Louis Stettner, Fifties graffiti in a parking lot, New York, 1954
A man sits on a bench, arms wide spread and taking a sunbath, the panorama of Manhattan before him; two Dalmatians, elegant and dignified, on the backseat of a convertible; the Twin Towers of the World Trade Tower in morning haze and a lonely sea gull: many photographs by Louis Stettner have become icons. They are part of his long forays with his camera through entirely normal life. But he looks at the day-to-day in a different and particular way, he is ever ready for the fortuitous and the unusual encounter. He never stages his motifs, he composes them from the given moment and presses the button of his camera at the right second. In this way he discovers the flirting arms and legs of a sitting couple and makes out of a young sailor in a fast-food restaurant the casual emblem of a new time.
The photographer's love of Paris and New York can be perceived in every single image, for over sixty years he has photographed "his" cities and the changes in architecture and in culture, in classical black-and-white and in more recent work also in color. Born in the New York borough of Brooklyn, Stettner moved to Paris for the first time in 1946, inspired above all by the example of Brassai. After the long war years, where he served as soldier and photographer in the US Army, Stettner discovered in Paris the joys of daily life, the casual communication in cafés, the smells and sounds of the various districts and again and again the Seine, the life artery of the city with its quais and its quiet corners. A number of these atmospheric Paris impressions from early and later years will be included in the exhibition.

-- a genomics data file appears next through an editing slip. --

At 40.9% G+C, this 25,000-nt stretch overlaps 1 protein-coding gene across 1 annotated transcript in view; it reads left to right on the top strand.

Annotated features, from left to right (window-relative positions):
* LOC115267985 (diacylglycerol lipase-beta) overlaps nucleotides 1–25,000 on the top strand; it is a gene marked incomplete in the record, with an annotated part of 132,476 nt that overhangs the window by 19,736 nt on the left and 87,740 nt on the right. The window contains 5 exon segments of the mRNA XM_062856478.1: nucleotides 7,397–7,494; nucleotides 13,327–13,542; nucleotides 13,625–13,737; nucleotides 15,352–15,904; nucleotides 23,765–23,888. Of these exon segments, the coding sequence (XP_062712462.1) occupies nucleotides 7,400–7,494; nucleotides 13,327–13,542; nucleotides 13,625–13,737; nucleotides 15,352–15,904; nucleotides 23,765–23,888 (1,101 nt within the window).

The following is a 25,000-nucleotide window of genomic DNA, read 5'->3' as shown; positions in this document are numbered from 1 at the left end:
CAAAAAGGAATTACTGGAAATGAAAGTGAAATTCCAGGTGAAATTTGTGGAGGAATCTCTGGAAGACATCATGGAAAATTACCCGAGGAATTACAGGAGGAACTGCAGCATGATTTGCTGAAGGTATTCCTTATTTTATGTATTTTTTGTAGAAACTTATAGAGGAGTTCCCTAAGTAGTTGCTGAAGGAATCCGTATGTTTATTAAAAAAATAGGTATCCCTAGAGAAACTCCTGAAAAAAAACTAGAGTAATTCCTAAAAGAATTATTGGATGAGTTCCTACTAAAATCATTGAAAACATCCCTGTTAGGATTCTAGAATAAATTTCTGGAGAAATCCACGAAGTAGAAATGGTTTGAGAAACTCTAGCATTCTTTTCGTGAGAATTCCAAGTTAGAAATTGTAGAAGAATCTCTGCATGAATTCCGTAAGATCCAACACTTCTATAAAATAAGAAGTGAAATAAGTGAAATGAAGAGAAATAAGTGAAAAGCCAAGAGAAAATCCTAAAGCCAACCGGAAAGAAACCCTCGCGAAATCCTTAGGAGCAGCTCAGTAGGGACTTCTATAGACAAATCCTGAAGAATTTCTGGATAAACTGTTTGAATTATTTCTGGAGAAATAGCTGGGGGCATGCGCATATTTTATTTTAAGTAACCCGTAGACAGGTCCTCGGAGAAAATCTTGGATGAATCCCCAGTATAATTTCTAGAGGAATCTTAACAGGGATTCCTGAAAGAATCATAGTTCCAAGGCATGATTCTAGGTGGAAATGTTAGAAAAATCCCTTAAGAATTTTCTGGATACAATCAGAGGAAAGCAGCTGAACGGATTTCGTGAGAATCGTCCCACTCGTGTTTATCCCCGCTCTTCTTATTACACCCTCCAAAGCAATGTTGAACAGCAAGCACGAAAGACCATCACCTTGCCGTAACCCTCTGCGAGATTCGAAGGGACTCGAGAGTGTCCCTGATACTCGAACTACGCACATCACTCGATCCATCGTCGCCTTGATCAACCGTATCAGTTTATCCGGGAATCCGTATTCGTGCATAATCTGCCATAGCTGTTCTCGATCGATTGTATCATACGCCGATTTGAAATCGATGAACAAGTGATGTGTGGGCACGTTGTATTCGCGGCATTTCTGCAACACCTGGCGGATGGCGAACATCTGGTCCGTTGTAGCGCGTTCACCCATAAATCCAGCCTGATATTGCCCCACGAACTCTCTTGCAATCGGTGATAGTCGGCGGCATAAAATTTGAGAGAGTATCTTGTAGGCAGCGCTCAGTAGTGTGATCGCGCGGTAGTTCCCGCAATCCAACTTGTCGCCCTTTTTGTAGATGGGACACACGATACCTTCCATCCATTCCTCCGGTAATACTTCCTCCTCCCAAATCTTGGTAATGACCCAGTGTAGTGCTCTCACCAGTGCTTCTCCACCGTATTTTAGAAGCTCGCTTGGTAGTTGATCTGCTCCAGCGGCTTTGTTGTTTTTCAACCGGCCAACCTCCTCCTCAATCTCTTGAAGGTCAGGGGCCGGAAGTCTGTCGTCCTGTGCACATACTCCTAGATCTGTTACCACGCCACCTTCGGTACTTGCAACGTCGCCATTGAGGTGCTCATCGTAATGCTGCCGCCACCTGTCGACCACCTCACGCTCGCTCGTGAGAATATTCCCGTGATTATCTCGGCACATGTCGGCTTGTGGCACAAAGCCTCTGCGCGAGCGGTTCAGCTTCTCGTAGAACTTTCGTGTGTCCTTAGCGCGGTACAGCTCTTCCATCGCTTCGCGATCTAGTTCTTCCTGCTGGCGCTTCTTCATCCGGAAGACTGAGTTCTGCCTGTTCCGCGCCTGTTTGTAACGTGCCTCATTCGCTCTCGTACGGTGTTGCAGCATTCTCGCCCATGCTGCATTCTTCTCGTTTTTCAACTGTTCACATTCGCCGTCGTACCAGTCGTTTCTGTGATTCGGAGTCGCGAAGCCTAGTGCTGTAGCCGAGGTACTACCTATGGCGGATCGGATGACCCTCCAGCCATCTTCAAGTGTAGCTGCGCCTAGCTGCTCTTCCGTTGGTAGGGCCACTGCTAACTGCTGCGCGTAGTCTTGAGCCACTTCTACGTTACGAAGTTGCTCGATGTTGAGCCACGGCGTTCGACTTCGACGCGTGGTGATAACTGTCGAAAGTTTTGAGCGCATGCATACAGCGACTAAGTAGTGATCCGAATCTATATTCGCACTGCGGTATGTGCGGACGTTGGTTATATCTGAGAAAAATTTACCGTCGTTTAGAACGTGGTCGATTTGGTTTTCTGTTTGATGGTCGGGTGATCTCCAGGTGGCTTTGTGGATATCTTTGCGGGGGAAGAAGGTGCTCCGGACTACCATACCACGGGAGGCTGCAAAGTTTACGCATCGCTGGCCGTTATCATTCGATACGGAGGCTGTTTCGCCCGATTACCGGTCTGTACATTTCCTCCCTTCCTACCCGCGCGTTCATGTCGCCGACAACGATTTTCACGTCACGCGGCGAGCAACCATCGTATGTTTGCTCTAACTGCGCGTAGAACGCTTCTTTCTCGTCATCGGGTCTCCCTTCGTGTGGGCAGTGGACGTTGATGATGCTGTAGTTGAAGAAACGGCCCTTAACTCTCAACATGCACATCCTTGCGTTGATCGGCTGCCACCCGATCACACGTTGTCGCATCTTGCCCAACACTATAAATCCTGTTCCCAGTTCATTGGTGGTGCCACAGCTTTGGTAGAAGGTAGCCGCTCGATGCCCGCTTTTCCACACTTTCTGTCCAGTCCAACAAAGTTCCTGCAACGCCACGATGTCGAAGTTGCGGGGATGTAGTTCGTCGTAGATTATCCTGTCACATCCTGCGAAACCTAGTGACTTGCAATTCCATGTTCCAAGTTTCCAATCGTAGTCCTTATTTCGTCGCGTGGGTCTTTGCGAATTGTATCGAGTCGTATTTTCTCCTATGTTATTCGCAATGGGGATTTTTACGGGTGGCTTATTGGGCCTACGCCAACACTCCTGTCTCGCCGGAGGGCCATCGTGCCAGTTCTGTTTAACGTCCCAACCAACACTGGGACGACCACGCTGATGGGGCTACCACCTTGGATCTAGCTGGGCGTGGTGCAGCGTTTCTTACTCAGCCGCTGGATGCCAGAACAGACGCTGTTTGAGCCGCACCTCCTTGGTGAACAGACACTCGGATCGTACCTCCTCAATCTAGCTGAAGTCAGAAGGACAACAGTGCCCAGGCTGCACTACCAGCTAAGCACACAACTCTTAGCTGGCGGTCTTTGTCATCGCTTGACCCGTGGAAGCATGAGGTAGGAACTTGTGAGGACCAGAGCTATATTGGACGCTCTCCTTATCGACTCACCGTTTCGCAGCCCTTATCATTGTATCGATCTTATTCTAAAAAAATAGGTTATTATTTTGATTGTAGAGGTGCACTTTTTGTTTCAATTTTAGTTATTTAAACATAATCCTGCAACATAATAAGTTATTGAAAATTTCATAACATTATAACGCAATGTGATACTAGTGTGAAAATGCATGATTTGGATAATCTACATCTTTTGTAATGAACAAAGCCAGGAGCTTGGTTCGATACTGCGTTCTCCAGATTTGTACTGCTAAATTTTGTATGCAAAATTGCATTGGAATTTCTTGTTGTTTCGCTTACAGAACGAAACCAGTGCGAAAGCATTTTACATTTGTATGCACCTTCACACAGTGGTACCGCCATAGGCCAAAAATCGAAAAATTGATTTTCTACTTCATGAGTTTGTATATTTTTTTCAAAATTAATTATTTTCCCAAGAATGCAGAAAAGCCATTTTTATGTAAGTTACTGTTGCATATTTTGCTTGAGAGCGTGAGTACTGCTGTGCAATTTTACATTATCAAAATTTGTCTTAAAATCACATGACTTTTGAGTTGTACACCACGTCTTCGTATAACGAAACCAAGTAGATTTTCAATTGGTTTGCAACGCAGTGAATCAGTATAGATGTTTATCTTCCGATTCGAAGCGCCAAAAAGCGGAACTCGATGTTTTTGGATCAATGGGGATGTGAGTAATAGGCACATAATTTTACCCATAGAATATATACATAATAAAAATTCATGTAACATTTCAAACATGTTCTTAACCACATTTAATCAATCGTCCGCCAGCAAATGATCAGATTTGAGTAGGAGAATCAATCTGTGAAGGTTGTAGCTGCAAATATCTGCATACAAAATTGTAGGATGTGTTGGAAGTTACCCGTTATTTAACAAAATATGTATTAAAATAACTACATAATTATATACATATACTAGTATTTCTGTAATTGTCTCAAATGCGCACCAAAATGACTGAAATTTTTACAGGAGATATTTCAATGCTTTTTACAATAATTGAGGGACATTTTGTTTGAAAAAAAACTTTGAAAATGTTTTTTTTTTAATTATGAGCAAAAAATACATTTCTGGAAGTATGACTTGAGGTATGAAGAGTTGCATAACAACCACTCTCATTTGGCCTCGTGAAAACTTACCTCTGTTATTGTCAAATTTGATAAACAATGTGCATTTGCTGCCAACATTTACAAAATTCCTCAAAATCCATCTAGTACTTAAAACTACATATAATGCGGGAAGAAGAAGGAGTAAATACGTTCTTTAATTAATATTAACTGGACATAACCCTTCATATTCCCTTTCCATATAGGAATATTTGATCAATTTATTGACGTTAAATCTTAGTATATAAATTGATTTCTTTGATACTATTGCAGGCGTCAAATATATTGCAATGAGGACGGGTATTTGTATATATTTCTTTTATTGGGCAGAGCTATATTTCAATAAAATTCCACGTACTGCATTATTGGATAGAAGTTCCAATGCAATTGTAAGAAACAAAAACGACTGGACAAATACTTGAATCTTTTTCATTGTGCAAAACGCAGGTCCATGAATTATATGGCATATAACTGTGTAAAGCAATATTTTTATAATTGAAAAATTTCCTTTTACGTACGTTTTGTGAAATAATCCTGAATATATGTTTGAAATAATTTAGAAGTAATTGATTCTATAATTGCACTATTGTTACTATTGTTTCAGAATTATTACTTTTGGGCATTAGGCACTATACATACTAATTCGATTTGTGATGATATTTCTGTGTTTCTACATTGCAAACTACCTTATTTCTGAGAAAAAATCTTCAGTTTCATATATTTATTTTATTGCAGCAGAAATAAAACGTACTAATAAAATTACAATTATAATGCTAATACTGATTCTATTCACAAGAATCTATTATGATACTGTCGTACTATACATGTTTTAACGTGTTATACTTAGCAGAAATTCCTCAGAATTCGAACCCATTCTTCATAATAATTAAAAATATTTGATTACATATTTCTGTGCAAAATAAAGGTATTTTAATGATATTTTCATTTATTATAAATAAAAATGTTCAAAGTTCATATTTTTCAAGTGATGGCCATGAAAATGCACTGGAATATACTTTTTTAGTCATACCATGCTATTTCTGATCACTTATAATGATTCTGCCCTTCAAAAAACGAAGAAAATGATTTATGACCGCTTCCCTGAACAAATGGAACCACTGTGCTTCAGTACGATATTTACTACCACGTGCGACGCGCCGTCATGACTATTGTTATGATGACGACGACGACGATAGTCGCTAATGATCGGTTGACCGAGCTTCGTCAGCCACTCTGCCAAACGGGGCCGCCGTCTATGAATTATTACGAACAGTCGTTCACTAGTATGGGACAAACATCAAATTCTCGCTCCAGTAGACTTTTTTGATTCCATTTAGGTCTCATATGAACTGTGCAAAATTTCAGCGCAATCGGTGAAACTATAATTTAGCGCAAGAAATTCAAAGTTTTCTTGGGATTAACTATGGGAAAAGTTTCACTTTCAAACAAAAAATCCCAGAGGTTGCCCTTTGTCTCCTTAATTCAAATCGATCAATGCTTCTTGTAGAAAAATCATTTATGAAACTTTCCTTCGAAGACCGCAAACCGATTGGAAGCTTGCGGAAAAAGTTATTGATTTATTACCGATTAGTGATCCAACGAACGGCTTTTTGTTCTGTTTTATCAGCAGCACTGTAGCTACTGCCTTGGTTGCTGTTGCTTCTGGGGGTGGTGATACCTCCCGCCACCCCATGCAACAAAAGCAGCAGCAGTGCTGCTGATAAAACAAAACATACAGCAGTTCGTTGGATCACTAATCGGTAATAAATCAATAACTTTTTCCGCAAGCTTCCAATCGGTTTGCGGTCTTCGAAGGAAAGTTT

Since 1990 Louis Stettner lives again in Paris.
Between 1951 and 1990 New York was the epicenter of the photographer's life. In comparison to Paris, never stingy with beauty, for Stettner New York was like a "lady without make-up," appealing as well as atrocious. In "Steam from Manhole" it is not only the hissing cloud of steam arising from the underground, it also is the perpetual and once in a while pitiless throbbing of the metropolis. A heart beat which always accompanies the photographer when he makes his way and mixes with people. Ultimately it is the inhabitants of a city that give it its face and its soul. "Soul of New York" is the title Stettner gave to a photograph from the early 1950s of young black man: a deeply moving human image with gentle melancholy, an image that falls out of time as well as gives meaning to the moment.
Among the most well known of Louis Stettner's photographic works are those of "Penn Station" from 1958. An important part of New York daily life took place in that Manhattan train stain, torn down in 1963: the coming and going of commuters between city and suburb, between place of work and home. With fragmentary scenes, blurred forms and dancing lighting the photographer creates a magical place, where there is no pause and people become in the next moment memories. The photograph "Odd Man" but again gets at the heart of the matter of Stettner's art. A brief moment makes the man in the background a "remarkable man," an alien among hat wears and newspaper readers, and a crowded passenger car becomes a mystery. Just as the photography leaves open all possibilities of seeking and finding, so is their effect upon us. Their meaning is never fixed, we can allow the optical appeal, the beauty of a composition or a face to work upon us, or we can make contact.